by Meg Floyd
Jake Norwood posted an article earlier today that was originally a response in a longer Facebook discussion, but was since altered a bit to stand on its own. He said:
The Europeans have been saying we’re a few years behind for a while. That’s to be expected, our clubs are younger, or competitive scene is younger, and we’re much more fractured than they are as a community.
I also know that the Europeans overstate their case in a lot of ways. I’ve fenced in and/or judged many events in Europe, and they have beginner fencers who suck over there, too. Lots of them. And they have know it alls who can’t fence and casual fencers just like we do, too. It’s just that no one pays for those guys to come to the US, so few of us ever get to see them. But they’re out there.
What they have that the US doesn’t, though, is a culture of coaching. They don’t coddle shitty ideas the way that we do over here. They’re in better physical shape when they start HEMA, generally (because ‘murica). They train more than we do. A lot more than we do. The guys who swept PHO this weekend probably train 3-5 times a week, or at least run through parts of the year when the do. They train in large, supportive environments that aren’t angsting over whether competition is bad or not. They are surrounded by other committed fighters who give them no-nonsense feedback about whether what they’re doing is working or not.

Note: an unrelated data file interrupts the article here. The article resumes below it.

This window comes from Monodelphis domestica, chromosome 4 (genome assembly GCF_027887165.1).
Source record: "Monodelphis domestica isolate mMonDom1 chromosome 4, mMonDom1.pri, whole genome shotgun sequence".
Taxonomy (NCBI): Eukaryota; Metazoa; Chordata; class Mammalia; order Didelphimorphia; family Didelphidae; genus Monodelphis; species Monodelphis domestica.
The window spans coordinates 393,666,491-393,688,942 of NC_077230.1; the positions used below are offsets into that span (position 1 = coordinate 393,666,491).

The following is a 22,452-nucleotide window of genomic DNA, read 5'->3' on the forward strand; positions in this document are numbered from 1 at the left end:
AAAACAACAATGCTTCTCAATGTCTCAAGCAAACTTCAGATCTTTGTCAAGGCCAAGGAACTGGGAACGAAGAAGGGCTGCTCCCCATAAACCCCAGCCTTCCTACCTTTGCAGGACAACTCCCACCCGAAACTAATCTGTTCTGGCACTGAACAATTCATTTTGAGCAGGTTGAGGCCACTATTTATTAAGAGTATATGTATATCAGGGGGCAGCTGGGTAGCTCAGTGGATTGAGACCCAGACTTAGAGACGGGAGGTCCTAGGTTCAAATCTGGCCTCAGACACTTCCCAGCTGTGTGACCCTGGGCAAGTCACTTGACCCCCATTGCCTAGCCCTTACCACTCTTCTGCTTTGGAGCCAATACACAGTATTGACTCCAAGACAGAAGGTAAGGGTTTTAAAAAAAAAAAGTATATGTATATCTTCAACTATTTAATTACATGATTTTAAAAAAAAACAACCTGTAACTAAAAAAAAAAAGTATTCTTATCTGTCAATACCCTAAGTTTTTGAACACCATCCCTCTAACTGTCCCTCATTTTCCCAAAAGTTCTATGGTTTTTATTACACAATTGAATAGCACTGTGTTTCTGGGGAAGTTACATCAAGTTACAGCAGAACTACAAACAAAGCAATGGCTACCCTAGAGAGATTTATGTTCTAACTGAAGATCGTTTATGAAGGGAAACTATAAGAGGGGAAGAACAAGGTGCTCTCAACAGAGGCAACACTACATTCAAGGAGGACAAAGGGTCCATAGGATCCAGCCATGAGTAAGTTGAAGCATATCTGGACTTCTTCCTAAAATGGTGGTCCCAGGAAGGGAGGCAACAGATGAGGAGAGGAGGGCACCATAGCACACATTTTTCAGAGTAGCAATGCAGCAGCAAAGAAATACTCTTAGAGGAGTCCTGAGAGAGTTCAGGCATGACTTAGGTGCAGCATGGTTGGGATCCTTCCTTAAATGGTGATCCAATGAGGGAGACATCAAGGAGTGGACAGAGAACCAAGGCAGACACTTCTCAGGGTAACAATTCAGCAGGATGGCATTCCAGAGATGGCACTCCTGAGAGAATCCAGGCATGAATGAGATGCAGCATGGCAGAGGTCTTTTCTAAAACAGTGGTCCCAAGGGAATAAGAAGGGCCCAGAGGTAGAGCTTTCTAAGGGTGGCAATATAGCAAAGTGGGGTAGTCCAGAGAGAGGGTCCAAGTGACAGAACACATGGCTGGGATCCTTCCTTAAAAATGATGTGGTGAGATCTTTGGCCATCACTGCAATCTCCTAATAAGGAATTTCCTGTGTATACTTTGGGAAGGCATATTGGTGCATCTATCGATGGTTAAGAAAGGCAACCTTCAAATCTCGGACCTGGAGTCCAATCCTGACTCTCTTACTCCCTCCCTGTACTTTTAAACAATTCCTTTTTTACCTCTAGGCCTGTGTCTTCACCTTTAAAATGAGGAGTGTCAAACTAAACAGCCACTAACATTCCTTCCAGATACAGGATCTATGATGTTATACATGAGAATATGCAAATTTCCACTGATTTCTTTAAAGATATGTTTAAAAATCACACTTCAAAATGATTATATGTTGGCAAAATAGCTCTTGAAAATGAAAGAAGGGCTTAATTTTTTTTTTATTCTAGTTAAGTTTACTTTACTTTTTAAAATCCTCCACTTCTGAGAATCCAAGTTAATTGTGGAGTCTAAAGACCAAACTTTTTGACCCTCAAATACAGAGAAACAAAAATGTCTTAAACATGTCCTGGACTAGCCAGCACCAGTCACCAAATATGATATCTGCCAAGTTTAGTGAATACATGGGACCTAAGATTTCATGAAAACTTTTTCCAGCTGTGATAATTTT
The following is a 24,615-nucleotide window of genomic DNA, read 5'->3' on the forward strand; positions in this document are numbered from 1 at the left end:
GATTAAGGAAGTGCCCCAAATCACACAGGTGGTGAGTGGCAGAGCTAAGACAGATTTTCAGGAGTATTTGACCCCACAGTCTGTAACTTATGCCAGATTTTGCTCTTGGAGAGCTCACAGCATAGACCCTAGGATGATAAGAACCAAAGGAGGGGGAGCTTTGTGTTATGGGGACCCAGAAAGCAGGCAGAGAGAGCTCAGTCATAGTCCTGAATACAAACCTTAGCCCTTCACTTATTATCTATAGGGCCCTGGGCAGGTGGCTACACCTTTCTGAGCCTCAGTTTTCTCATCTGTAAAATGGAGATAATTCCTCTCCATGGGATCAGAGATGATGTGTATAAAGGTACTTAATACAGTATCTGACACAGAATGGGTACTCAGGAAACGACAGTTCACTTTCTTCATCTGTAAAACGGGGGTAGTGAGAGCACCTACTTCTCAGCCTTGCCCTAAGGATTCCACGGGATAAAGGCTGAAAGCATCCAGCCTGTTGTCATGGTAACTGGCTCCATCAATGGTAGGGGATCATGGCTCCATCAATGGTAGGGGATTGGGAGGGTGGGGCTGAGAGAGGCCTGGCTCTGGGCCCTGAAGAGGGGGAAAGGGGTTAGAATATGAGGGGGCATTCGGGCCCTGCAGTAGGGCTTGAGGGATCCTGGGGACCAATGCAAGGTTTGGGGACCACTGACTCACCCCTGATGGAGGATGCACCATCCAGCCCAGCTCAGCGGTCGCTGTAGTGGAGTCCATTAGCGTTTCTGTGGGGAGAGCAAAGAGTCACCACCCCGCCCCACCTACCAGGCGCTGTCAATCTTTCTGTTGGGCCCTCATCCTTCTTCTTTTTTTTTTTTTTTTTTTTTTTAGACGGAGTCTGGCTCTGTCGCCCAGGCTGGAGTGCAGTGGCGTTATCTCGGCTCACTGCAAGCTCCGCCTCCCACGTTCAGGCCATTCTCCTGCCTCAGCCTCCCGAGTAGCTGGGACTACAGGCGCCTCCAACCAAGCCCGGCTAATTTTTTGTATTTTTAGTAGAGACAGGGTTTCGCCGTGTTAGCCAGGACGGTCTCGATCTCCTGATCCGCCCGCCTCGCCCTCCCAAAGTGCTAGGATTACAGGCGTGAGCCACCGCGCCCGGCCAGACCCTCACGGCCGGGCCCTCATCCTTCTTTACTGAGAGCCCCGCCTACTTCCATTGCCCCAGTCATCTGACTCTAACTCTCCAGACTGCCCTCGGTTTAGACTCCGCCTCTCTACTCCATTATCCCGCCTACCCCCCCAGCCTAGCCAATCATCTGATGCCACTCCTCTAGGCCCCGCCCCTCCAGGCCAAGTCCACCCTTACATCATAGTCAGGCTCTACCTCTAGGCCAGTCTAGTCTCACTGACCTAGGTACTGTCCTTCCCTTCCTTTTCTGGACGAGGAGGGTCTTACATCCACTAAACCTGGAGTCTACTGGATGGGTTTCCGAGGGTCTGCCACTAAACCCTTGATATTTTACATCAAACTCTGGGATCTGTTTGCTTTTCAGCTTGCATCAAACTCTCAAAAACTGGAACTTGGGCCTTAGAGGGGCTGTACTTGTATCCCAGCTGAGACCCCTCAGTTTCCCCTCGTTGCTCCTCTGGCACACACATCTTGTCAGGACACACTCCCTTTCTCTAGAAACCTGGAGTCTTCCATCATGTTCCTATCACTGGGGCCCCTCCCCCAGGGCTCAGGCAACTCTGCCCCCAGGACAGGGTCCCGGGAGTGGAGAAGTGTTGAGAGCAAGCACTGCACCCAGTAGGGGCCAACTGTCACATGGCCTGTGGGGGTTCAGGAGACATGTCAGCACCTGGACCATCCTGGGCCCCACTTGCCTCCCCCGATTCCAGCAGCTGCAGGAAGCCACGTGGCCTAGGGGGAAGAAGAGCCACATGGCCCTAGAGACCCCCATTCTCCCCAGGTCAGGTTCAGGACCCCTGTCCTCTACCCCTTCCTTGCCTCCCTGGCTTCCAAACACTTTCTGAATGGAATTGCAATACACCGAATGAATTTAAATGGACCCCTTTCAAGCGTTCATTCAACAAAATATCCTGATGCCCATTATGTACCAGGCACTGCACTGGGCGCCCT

I’m going to start off by saying that I agree fully with Jake, and that indeed, these things have been on my mind a great deal lately, especially in the process of becoming an instructor the last couple of years, and trying to build my club with my fellow instructors, both back in Florida and at our new club here in Colorado. Second, I’m going to suggest rather than being insulted by Jake’s apt words, we should instead regard his article as a challenge to rise to excellence. Jake called for responses to his article, so here’s a list of things I think we can do to improve our club culture here in the U.S.